This is a course blog for the members of EH236 at the University of South Alabama, Spring 2006.

Sunday, March 05, 2006

Mary Shelley (for or against?)

Mary Shelley’s novel Frankenstein was written during the 18th century. During this time England was going through an infrastructure change, which is now known as the Industrial Revolution. We now know of what great positive impact that the revolution had in England, America, and the rest of the world, but at the time it had its critics and skeptics. Many people feared the industrialization of the world would create severe consequences. This idea is still alive today in movies like Terminator, The Matrix and books like 1985. Frankenstein reveals many of these early anxieties through the use of symbolism.
The Monster in Frankenstein would represent the machines. They are created by man, but man cannot control them. It’s one of the most popular fears of machines, that man creates them, but cannot control them. In the book Victor is obsessed with his creation. His life goes down the tubes, he losses contact with family, and struggles with depression. From creation the monster is shown as a drain on human life and as a negative force. This can also depict how the machines, upon entry of the work force, affected jobs and pay. Once the monster was created, it haunted its creator, Victor. This could also be symbolized as the machines haunting mankind. This haunting of Victor continues throughout the story, the murdering William, Henry, Elizabeth, and Justine (in an indirect way). The characters themselves are symbolic in a way, but mostly the way they died is symbolic of popular belief at the time of the revolution. They were all strangled, even Justine was hanged. This symbolism would show how machines entering the work place would slowly suck the life of the country and its people. As the story continues, the Monster asks his creator for a mate. When his plea is rejected he strikes with a vengeance. He keeps his vow to strike on the honeymoon of Victor and Elizabeth, killing Elizabeth. This shows how man would indeed become servants to there creation. The puzzling part would be at the end of the story. After victor dies and leaves Robert the task of capturing and destroying the Monster. The Monster busts in the ship and tells his side of the story. Robert has no sympathy for the Monster so he pledges a truce to Robert and then lives the rest of his days in his frozen world. This would represent the other side of the story. That machines are created for mans benefits, and do jobs that must humans wouldn’t want to do or could not do. There lives are “painful” and they are they servant, and man the master. If man keeps machines in there proper place, they will do no harm.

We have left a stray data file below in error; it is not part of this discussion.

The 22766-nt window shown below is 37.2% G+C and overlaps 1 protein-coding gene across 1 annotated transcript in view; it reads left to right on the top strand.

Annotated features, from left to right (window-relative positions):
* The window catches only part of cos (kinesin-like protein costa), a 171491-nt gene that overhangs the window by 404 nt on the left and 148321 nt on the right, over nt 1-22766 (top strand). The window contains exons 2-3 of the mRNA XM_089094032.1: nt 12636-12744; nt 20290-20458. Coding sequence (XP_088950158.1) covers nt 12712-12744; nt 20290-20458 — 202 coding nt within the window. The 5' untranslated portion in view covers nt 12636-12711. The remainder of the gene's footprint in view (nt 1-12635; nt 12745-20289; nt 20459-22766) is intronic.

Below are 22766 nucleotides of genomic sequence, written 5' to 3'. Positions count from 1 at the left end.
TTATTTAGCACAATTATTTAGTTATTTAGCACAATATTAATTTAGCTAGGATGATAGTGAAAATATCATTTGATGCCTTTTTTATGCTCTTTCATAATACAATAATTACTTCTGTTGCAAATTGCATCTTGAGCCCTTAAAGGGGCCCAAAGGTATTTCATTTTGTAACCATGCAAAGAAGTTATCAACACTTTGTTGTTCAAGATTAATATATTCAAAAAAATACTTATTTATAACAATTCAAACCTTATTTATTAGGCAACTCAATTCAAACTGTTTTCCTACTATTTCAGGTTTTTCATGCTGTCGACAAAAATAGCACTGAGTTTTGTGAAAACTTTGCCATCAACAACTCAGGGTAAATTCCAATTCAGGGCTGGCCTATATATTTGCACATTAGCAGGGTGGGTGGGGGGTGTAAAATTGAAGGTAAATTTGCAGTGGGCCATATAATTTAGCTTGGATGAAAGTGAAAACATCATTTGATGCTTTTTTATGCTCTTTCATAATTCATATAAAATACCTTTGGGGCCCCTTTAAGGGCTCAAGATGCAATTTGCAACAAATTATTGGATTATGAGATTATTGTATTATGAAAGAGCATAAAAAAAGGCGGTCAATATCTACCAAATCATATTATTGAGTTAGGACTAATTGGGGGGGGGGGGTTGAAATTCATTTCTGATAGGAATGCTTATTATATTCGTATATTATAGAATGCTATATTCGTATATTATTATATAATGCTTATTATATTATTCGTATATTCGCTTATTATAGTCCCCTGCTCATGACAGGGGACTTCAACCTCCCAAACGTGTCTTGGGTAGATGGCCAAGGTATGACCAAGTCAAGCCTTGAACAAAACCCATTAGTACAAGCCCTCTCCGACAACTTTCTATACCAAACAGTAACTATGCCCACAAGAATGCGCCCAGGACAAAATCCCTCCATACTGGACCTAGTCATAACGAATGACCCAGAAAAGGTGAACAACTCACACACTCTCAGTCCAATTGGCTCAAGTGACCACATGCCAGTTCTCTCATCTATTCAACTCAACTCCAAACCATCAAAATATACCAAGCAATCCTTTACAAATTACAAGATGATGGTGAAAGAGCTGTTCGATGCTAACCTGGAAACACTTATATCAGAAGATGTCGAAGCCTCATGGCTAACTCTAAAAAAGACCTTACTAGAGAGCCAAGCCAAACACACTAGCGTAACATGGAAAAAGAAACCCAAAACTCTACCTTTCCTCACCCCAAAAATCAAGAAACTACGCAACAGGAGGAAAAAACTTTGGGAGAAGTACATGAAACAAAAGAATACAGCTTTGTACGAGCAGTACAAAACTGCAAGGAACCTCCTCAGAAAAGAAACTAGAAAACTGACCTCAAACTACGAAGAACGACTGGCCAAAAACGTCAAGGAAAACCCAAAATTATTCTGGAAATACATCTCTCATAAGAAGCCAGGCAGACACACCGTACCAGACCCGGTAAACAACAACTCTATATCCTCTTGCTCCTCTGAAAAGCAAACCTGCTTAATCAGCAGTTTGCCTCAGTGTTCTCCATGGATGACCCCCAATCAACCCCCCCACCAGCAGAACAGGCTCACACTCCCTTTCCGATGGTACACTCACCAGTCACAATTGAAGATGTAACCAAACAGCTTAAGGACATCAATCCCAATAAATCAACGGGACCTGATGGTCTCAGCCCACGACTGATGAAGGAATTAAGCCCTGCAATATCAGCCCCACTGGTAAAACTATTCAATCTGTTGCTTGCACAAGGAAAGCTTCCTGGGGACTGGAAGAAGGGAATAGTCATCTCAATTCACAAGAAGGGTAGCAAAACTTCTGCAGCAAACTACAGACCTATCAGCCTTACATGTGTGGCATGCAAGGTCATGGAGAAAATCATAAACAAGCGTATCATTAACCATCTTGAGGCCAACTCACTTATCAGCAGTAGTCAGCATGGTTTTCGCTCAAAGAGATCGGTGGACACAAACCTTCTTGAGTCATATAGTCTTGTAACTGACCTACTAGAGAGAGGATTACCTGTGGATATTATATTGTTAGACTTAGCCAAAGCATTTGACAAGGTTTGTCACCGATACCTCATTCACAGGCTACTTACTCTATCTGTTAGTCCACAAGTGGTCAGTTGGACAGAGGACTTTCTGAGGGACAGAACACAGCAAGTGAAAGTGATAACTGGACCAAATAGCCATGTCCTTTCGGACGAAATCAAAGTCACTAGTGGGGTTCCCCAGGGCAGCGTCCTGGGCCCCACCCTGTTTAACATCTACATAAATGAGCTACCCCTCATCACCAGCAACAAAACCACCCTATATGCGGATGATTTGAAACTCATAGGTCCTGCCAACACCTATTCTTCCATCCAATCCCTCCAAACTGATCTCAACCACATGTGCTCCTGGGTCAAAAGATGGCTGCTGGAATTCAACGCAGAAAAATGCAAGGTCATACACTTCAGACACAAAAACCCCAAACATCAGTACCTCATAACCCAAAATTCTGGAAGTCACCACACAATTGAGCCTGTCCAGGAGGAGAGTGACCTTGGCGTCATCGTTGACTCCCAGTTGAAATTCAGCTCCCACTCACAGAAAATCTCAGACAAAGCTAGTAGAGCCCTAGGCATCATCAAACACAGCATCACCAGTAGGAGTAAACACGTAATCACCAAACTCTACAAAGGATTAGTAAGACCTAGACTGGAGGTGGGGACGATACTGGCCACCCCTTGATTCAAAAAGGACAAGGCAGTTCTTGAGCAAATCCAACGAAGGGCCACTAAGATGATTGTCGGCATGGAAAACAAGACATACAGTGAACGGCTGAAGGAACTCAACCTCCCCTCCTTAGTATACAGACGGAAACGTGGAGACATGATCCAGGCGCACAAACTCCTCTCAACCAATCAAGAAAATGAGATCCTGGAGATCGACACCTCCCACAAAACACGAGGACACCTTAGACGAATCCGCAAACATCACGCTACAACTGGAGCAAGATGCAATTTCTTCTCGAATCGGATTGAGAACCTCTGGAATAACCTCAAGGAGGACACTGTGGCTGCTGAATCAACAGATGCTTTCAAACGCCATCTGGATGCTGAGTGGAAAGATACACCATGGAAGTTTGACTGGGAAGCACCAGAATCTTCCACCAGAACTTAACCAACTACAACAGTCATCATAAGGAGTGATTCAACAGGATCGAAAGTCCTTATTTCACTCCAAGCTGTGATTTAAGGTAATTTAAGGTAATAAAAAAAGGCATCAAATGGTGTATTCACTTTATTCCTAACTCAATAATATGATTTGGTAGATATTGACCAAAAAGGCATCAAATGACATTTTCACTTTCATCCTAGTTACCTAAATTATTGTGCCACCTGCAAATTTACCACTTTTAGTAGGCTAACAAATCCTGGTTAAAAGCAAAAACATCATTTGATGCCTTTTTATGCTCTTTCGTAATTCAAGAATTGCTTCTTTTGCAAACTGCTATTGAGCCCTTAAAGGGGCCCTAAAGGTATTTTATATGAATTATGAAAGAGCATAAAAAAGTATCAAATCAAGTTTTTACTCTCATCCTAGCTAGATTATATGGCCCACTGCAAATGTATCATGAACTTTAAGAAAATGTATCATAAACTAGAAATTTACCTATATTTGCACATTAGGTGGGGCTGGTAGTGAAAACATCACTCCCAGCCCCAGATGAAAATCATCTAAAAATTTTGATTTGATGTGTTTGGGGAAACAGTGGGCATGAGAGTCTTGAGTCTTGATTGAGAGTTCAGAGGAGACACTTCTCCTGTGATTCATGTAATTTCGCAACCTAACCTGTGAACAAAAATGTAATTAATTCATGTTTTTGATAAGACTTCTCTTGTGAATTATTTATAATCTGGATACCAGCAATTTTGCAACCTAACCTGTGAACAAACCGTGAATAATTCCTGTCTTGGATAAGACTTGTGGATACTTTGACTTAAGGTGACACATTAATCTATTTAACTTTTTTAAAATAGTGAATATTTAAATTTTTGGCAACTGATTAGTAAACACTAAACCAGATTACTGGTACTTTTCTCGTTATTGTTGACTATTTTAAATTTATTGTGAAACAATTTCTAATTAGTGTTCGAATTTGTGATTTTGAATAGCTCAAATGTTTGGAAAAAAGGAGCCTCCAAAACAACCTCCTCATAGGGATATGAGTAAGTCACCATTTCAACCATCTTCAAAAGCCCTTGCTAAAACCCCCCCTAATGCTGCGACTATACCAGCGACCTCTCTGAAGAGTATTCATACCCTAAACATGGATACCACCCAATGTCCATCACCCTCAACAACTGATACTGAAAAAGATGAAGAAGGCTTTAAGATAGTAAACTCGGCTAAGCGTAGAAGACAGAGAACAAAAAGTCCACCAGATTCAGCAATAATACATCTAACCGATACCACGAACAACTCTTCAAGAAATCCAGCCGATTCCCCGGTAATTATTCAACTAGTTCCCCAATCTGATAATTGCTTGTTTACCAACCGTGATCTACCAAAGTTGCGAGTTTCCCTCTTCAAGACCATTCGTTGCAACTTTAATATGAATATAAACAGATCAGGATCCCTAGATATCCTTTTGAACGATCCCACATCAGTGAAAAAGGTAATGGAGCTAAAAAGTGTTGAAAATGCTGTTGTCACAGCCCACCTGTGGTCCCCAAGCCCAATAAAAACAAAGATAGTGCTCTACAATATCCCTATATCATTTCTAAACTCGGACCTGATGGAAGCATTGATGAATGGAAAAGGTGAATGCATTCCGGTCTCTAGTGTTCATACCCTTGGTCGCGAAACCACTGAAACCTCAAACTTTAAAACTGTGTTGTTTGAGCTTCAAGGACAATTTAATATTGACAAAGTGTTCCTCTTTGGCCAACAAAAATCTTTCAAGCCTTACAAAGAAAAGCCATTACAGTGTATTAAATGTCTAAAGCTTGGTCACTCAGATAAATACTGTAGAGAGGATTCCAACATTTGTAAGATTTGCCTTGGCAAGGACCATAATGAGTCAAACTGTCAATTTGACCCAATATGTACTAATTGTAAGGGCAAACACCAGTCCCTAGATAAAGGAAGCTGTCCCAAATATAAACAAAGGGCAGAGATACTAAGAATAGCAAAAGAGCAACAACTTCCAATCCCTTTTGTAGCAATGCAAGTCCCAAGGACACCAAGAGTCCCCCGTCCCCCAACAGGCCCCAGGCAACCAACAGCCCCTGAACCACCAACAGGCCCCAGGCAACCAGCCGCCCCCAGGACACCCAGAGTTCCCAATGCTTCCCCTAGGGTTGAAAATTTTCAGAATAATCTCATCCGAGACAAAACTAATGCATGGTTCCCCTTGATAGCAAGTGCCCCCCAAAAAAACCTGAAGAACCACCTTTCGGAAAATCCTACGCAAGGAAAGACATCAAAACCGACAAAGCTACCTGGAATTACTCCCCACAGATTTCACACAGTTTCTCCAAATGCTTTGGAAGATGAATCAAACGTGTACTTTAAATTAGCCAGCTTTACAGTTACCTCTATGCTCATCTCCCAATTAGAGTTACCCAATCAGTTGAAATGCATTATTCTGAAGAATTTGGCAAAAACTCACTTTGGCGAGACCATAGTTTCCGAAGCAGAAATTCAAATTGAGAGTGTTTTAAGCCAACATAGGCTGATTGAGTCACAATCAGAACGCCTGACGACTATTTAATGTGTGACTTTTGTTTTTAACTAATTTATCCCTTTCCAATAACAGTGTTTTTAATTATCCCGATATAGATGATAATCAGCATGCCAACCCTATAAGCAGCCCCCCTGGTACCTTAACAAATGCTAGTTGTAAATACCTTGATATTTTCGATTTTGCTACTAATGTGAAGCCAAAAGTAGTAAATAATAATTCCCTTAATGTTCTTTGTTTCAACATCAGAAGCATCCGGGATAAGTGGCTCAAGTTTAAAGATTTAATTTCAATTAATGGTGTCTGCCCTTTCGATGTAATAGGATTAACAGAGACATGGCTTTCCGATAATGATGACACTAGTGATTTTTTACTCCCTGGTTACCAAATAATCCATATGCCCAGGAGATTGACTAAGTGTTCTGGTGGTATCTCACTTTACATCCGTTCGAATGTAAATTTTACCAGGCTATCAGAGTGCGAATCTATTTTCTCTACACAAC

This Literary work was ground breaking for its time as was the era which it was written. This gothic style is very symbolic and can be very representative of the time. As we all well know the family was very political. This could be very positive argument for the revolution clothed in a gothic scheme and at first seemingly negative of the advancement of technology.


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